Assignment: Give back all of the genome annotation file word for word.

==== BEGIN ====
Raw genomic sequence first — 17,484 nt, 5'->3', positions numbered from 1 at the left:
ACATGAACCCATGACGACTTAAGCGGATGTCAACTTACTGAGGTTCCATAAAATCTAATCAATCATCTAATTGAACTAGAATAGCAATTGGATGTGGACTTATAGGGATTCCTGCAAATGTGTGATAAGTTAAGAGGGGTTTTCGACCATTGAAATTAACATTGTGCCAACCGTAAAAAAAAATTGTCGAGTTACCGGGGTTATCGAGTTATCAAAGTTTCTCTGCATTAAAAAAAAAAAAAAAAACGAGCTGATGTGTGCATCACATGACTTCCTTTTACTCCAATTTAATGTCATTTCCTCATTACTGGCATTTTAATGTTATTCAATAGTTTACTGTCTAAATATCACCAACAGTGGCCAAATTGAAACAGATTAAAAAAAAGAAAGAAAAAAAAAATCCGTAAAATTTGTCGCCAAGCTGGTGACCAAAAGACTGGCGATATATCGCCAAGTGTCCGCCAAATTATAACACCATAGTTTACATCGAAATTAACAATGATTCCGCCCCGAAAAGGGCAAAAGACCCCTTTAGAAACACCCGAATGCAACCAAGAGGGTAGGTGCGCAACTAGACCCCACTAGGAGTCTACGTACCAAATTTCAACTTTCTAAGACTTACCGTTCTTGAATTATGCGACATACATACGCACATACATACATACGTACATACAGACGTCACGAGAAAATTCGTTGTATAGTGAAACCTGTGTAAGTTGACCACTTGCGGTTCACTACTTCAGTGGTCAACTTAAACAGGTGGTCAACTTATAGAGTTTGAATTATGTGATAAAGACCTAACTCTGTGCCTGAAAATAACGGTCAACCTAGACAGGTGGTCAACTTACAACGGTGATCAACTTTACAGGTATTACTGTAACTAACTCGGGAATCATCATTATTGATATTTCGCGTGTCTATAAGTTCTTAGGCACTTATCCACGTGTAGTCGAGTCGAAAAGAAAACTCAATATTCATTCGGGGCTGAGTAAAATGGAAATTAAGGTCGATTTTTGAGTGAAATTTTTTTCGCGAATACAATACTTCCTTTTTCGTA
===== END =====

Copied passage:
Raw genomic sequence first — 17,484 nt, 5'->3', positions numbered from 1 at the left:
ACATGAACCCATGACGACTTAAGCGGATGTCAACTTACTGAGGTTCCATAAAATCTAATCAATCATCTAATTGAACTAGAATAGCAATTGGATGTGGACTTATAGGGATTCCTGCAAATGTGTGATAAGTTAAGAGGGGTTTTCGACCATTGAAATTAACATTGTGCCAACCGTAAAAAAAAATTGTCGAGTTACCGGGGTTATCGAGTTATCAAAGTTTCTCTGCATTAAAAAAAAAAAAAAAAACGAGCTGATGTGTGCATCACATGACTTCCTTTTACTCCAATTTAATGTCATTTCCTCATTACTGGCATTTTAATGTTATTCAATAGTTTACTGTCTAAATATCACCAACAGTGGCCAAATTGAAACAGATTAAAAAAAAGAAAGAAAAAAAAAATCCGTAAAATTTGTCGCCAAGCTGGTGACCAAAAGACTGGCGATATATCGCCAAGTGTCCGCCAAATTATAACACCATAGTTTACATCGAAATTAACAATGATTCCGCCCCGAAAAGGGCAAAAGACCCCTTTAGAAACACCCGAATGCAACCAAGAGGGTAGGTGCGCAACTAGACCCCACTAGGAGTCTACGTACCAAATTTCAACTTTCTAAGACTTACCGTTCTTGAATTATGCGACATACATACGCACATACATACATACGTACATACAGACGTCACGAGAAAATTCGTTGTATAGTGAAACCTGTGTAAGTTGACCACTTGCGGTTCACTACTTCAGTGGTCAACTTAAACAGGTGGTCAACTTATAGAGTTTGAATTATGTGATAAAGACCTAACTCTGTGCCTGAAAATAACGGTCAACCTAGACAGGTGGTCAACTTACAACGGTGATCAACTTTACAGGTATTACTGTAACTAACTCGGGAATCATCATTATTGATATTTCGCGTGTCTATAAGTTCTTAGGCACTTATCCACGTGTAGTCGAGTCGAAAAGAAAACTCAATATTCATTCGGGGCTGAGTAAAATGGAAATTAAGGTCGATTTTTGAGTGAAATTTTTTTCGCGAATACAATACTTCCTTTTTCGTA